The US is not looking to ease sanctions on Iran “at the front end” of negotiations over the Iranian nuclear program, a senior White House official said on Thursday.
The Islamic republic would have to take “concrete steps” to address its program before Washington could provide sanctions relief, Ben Rhodes, a deputy national security adviser to US President Barack Obama, said at the Reuters Washington Summit.
The US suspects Iran may be using its civilian nuclear program as a cover to develop atomic weapons. Iran denies that, saying its program is solely for peaceful purposes.
Last week, major powers held their first formal negotiations with Iran on its nuclear program since the election in June of Iranian President Hassan Rouhani, a relative moderate, opened the door to a possible diplomatic resolution.
Obama has said he will not allow Iran to acquire a nuclear weapon and that all options are on the table for dealing with Iran, code for the possible use of military force.
However, he has made clear his preference is a negotiated solution — one that is widely expected to gradually remove economic sanctions that have crippled Iran’s economy if Tehran demonstrates the peaceful intent of its program.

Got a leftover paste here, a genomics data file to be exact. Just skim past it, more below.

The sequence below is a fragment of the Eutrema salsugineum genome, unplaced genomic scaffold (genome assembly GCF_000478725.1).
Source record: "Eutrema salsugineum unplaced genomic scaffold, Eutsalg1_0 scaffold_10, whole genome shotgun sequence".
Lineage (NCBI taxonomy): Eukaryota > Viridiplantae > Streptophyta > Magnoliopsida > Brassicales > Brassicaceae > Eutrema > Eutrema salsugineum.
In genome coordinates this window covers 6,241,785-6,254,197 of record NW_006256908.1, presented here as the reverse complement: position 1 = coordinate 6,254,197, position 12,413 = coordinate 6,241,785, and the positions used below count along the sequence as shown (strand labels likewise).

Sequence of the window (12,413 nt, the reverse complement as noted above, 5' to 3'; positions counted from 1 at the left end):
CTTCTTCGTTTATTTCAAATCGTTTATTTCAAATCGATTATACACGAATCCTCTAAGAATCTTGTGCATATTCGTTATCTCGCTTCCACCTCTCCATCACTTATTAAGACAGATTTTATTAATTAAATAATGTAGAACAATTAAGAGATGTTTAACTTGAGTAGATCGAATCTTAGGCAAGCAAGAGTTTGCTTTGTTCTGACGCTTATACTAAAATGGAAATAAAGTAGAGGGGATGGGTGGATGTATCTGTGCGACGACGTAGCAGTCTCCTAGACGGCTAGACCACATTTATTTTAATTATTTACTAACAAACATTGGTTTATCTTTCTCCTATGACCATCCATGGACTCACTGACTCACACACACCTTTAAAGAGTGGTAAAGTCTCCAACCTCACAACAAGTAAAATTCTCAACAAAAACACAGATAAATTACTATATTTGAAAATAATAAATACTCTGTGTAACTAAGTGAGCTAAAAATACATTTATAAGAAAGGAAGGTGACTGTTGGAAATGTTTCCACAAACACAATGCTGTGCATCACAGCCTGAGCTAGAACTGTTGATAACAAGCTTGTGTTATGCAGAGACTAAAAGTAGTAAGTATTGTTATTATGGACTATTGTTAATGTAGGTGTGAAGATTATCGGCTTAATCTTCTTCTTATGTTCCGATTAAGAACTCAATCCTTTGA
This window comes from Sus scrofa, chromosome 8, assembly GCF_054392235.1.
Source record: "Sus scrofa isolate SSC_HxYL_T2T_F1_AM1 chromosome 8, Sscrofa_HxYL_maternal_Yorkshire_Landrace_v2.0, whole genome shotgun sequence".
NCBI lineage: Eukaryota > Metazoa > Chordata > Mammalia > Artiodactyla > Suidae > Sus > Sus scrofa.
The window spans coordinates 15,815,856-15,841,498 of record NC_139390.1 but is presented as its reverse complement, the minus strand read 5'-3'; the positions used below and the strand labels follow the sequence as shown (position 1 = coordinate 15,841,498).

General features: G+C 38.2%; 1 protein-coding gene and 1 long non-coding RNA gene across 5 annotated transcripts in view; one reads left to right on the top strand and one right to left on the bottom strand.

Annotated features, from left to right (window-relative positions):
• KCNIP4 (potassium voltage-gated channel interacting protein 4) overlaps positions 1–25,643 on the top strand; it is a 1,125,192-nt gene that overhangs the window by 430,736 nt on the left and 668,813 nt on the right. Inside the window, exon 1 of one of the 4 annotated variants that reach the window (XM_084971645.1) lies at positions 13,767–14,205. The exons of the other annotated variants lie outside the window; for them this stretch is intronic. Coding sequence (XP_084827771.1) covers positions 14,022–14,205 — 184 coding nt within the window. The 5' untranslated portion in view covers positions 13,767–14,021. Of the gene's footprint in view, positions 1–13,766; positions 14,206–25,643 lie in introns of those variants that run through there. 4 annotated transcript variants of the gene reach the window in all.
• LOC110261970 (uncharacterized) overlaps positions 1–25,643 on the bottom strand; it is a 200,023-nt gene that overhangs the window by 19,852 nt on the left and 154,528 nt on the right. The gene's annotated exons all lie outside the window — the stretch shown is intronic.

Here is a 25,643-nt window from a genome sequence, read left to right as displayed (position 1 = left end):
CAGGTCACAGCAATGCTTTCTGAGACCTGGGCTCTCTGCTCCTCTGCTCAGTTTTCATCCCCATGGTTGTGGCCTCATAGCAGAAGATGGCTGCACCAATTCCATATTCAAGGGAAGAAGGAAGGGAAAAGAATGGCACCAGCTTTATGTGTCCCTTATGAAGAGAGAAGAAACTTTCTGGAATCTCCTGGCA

Sanctions imposed in 2011 by Washington and the EU have slashed Iran’s oil exports by more than 1 million barrels a day, depriving Tehran of billions of dollars of sales a month and driving up inflation and unemployment.
In an hour-long interview, Rhodes said one way to offer Iran sanctions relief would be to give it access to frozen funds. He said that was one possibility among many and that he did not wish to imply that a preferred course had been identified.
On Oct. 17, the New York Times first reported the access to funds as a way to ease Iran’s economic pain without dismantling sanctions.
Iran’s oil exports have been cut in half over the past year as the US has imposed increasingly tough sanctions because of concern about its nuclear program, which Washington sees as a direct threat to Israel and to its Persian Gulf allies.
“We are not contemplating anything that removes those sanctions at the front end of any negotiation or agreement, because it’s going to be important to test Iranian intentions,” Rhodes said.